Physics Stack Exchange is a question and answer site for active researchers, academics and students of physics. Join them; it only takes a minute:

Sign up
Here's how it works:
  1. Anybody can ask a question
  2. Anybody can answer
  3. The best answers are voted up and rise to the top

I'm new to astronomy and I don't have a great deal of cash to spend. I currently have a 3" reflector telescope which I've had great fun with. I also have a Pentax DSLR which I've been using to take long exposure photos of various constellations (+ brighter deep sky objects such as the Orion nebula).

I've managed to take some surprisingly good photos of the moon and jupiter's moons combining my mobile phone with my telescope (which requires a very steady hand and alot of patience) but I'd really like a better way of taking photos. I'm wondering whether I should investigate getting an SLR mount to attach my Pentax to my scope, or whether to go for one of these webcam eyepeiece attachments. Any advice?

share|cite|improve this question
up vote 4 down vote accepted

If you already have a DSLR then a T-mount is pretty cheap and will give you steadier photos. The first issue you may hit is that you can only do short exposures unless you have a motorized mount.

I use a lens mount adapter on my Pentax K-x to attach a 1.25" barlow ( and it works quit well for me.

But I also have a friend to does wonderful stuff using a Canon 20x zoom (non SLR) connected to a motorized mount.

One of the tricks to learn is image stacking. Registax ( for Windows does a very good job and is free. There are other apps for MacOS. This lets you combine multiple exposures to cancel out noise and to enhance your images.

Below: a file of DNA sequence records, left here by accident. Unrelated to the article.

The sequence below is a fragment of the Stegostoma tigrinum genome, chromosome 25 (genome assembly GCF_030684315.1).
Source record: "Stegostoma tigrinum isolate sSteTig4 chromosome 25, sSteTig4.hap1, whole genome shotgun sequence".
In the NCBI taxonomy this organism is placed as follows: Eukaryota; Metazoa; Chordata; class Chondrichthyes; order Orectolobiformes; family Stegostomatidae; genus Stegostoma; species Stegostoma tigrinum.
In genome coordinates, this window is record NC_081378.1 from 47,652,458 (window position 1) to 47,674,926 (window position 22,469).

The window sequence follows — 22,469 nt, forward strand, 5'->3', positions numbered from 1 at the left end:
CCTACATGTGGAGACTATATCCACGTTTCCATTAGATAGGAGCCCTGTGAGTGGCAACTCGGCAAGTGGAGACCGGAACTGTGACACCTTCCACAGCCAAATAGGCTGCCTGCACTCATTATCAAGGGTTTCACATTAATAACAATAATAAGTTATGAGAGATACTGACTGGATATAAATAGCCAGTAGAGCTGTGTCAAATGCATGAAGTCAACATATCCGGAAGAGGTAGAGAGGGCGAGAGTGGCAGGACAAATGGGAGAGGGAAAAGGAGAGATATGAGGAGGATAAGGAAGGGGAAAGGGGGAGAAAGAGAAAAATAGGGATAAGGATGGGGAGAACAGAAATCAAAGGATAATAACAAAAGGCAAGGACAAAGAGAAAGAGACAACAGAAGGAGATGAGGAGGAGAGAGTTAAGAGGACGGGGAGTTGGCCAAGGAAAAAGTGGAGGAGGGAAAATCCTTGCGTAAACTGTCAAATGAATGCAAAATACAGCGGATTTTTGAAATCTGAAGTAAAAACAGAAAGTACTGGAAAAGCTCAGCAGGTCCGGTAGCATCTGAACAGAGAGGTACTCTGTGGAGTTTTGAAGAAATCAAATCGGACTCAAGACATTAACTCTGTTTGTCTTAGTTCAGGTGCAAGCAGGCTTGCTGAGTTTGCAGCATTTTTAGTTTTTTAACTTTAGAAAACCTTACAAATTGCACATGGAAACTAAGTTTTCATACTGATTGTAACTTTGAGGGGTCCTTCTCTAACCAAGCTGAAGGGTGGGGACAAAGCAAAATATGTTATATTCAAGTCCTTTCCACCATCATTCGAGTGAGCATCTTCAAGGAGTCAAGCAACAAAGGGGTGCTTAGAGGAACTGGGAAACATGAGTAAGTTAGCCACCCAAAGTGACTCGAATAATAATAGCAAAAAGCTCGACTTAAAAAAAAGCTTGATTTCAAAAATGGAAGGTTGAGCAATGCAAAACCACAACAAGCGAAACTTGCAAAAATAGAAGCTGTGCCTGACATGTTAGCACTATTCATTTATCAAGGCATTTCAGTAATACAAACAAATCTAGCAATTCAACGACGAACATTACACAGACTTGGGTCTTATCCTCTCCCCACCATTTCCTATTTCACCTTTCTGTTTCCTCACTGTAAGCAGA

share|cite|improve this answer

Without investing in a better telescope first I think a DIY webcam type setup or an entry level astrocam targeted at planetary use would probably be the best choice. A 3" reflector is unlikely to have a mount capable of tracking smoothly enough for long exposure; and the larger weight of a DSLR will cause more problems due to the asymmetric load that will result from the placement of the focuser on a Newtonian scope. A wobbly mount doesn't matter much when you're taking large numbers of very short exposures (like video).

Alternately, you might be able to use your phones camera directly for this if you can find a tripod adapter for it and combine it with an adapter using a tripod screw to mount a point and shoot camera behind your eyepiece.

share|cite|improve this answer

Your Answer


By posting your answer, you agree to the privacy policy and terms of service.